Lifelong learner

God’s creation, the universe that we live in, is full of information waiting to be discovered. Many of us have only learned a tiny fraction of the information that populates our world. This means we can spend the rest of our lives learning, and we still won’t come close to knowing all that there is to know.

One of the ways we can make the most of our lives is to be a lifelong learner. Learning opens up the world to us, gives us insight about the best possible way to relate to the world around us, and positions us to make a significant impact with our lives. Learning helps us discover the life God created us to live.

Learning does not require classrooms, lectures, and tests. It does require intentional effort. (Tweet this) Living in a world that is full of information means that we will learn things by accident, but because we learned them by accident means that we will not remember those things for very long.

To be a lifelong learner requires the commitment to never stop learning. To be effective in our learning we must first commit to being a student, even without the structure of formal education.

How do we become lifelong learners?

Six keys to being a lifelong learner:

  1. Humility – Our understanding about the world is limited, and what we do know has been influenced by what we have been taught and the experiences that we have had. We should accept the reality that there is still much to be learned, even in areas that we have spend a great deal of time studying. It is good to admit that we are ignorant about most things.
  2. Inquisitiveness – It is through the use of questions that we are able to focus our learning. Every day question pop into our minds, and as we seek the answers we begin to learn. This is one way we can continue the discipline of learning, even when we have left the classroom setting behind. We need to pursue the questions that we have.
  3. Passion – We should be excited to learn new things. I love the joy I get when I discover something I never knew before, especially when it gives me a greater understanding of knowledge I already have. Being able to connect those dots is a great thrill. We should also be excited to get a bigger and clearer picture of the world.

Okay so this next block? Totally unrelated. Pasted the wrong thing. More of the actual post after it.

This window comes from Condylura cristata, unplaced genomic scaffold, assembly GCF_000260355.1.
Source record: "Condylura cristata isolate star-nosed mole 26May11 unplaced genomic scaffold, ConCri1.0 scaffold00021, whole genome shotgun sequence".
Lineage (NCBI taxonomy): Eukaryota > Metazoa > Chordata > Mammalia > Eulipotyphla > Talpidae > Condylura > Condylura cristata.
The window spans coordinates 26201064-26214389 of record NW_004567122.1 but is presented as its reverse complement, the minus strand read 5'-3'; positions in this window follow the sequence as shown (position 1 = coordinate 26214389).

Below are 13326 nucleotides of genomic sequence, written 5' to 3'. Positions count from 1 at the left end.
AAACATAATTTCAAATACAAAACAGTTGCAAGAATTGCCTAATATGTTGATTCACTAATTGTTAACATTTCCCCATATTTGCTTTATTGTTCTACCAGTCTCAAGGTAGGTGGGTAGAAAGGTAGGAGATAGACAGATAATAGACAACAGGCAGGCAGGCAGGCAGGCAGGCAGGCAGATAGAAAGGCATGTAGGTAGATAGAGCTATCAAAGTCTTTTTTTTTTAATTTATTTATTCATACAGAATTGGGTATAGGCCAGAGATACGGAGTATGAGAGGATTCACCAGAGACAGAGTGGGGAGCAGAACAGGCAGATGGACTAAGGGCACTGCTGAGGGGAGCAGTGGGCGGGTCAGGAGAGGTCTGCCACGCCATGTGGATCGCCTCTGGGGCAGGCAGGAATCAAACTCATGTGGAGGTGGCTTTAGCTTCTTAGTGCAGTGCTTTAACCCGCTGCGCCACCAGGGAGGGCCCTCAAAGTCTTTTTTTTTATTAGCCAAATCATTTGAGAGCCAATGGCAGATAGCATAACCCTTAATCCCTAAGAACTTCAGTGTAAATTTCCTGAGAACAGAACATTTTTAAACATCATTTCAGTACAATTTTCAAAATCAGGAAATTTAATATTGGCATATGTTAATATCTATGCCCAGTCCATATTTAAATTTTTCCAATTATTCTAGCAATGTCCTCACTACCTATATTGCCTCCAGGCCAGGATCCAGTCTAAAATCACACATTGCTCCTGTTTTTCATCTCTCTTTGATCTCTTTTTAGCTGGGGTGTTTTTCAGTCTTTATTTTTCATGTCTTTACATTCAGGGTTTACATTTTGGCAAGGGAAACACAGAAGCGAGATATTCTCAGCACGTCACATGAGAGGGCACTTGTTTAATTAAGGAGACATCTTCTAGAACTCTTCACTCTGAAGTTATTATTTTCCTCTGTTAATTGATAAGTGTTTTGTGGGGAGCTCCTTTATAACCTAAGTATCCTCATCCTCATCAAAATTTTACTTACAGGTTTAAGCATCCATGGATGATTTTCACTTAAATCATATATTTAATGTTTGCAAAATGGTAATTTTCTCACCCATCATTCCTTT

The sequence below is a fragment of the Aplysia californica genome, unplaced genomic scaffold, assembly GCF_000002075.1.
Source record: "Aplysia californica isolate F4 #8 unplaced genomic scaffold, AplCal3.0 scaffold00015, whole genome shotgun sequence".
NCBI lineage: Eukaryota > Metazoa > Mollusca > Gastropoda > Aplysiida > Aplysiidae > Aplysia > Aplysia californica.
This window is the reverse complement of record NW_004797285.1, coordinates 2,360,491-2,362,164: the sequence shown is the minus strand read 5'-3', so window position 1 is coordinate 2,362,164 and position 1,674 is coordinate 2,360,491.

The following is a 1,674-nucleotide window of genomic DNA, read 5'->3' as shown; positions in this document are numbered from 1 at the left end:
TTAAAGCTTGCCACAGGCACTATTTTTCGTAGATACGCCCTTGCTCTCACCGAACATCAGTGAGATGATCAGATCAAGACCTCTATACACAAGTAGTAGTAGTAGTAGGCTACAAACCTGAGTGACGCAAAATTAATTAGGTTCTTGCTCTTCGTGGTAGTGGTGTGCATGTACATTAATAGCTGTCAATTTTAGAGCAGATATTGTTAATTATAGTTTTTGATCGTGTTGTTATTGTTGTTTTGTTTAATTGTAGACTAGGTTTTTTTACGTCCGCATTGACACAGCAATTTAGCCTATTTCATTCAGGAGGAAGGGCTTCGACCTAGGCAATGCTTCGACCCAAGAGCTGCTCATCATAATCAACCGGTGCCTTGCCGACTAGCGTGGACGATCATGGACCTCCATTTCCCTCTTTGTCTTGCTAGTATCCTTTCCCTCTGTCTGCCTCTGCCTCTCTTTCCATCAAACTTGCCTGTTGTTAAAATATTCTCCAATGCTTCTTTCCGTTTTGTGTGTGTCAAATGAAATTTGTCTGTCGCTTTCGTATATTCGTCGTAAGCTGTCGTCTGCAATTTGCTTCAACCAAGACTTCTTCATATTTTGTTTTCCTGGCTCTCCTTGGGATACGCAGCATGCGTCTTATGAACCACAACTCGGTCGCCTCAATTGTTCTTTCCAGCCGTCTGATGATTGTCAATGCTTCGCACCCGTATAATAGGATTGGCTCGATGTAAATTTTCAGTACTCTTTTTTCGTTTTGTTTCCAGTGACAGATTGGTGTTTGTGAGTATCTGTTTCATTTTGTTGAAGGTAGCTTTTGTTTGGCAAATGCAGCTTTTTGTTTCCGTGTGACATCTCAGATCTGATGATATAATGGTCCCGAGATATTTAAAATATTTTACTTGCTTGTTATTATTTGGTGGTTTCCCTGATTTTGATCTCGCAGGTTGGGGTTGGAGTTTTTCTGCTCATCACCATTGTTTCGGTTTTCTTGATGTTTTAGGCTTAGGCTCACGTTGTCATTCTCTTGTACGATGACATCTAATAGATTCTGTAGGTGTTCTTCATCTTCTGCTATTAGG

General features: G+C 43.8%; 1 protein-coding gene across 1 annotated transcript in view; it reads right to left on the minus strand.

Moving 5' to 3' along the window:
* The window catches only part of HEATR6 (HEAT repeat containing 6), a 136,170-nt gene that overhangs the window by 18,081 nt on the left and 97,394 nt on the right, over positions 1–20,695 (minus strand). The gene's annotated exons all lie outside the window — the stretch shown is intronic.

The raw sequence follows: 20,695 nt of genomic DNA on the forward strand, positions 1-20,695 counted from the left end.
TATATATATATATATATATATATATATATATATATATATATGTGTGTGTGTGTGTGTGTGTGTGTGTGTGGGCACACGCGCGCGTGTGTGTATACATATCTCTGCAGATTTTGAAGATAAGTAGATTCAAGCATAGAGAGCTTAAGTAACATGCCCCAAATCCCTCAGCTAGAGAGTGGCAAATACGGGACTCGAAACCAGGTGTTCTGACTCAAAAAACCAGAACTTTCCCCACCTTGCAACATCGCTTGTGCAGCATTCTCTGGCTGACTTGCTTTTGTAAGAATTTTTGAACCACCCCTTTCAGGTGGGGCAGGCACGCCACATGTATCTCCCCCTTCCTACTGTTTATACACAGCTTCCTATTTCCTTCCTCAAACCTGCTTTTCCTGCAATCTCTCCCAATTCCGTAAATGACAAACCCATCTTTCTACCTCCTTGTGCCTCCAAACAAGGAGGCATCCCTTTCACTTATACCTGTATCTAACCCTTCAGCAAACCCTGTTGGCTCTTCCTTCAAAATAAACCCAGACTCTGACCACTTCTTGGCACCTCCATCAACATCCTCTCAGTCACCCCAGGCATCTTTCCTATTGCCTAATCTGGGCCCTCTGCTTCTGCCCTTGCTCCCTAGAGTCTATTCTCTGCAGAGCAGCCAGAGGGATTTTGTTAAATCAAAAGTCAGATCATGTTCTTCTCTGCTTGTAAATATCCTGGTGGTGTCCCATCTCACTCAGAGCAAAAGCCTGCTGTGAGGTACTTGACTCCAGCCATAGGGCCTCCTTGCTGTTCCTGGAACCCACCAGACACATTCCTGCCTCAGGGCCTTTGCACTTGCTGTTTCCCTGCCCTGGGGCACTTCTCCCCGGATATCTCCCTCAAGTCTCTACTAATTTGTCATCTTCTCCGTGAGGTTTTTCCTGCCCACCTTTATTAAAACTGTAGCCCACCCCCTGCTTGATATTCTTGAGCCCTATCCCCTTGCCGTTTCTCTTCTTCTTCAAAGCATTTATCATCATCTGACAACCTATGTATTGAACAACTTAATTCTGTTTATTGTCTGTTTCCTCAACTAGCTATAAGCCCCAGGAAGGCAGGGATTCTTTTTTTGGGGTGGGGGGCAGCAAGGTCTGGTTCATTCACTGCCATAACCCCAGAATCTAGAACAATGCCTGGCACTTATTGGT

4. Openness – It is easy to find information sources that confirm our biases. Liberals lean toward liberal sources, conservatives lean toward conservative sources, and libertarians lean towards libertarian sources. This isn’t entirely bad, because it is good to feel like your are part of a larger group. The problem is that when we are only looking for validation for what we already believe, then we will miss important information that the other type of sources have to offer. Learning opposing viewpoints is an excellent way to strengthen your arguments, find the weaknesses in your beliefs, and help you understand what the other side really believes.
  5. Read – The written word gives us the opportunity to learn from people we would have no other way of meeting. It also provides the ability to  go back and cover the same material, so we have a better chance of understanding the information that is being communicated.
  6. Teach – When we teach, we are forced to think through the information that we know, arrange it in a practical way, and learn it well enough to communicate it easily and effectively. Through the process of teaching, we learn more than what we are able to teach our students. We should look for different opportunities to be a teacher, because that will give us a greater opportunity to learn.

To be a lifelong learner is a commitment. It takes intentional work to learn new information. This new information can improve our lives, open new opportunities, and gives us something to talk about with our friends. When we commit to a life of learning, we put ourselves in a position to make a difference in this world.

Image courtesy of Stuart Miles at

Image courtesy of Stuart Miles at

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